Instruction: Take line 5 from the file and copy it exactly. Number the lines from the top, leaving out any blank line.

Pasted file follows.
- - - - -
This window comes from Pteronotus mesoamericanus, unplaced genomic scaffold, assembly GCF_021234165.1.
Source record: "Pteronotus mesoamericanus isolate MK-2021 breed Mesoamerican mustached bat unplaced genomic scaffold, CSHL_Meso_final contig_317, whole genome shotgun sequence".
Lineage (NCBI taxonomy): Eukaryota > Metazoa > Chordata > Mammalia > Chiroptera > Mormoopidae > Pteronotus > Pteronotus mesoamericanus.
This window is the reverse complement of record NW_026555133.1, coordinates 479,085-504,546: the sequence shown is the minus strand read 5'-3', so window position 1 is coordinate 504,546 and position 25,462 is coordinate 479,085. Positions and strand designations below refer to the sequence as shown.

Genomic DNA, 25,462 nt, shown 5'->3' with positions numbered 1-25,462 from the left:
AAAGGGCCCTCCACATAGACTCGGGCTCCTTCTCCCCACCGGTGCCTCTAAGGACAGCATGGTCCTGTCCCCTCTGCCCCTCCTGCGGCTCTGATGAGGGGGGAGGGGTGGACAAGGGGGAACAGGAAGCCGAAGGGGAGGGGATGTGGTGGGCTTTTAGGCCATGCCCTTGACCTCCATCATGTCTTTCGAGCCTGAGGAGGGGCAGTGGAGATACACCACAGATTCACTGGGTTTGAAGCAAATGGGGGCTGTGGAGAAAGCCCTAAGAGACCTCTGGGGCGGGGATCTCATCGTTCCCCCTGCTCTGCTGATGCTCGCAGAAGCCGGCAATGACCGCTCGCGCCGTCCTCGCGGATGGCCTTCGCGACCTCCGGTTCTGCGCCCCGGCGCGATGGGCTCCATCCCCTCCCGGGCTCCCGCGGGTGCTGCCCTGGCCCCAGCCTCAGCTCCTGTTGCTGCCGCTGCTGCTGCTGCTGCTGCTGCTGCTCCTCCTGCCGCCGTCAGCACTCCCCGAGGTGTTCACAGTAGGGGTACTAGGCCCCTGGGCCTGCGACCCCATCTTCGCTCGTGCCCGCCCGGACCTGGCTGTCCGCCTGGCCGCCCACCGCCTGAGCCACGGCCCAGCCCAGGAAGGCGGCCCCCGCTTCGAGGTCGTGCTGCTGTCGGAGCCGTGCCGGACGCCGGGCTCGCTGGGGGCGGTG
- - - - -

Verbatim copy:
Genomic DNA, 25,462 nt, shown 5'->3' with positions numbered 1-25,462 from the left: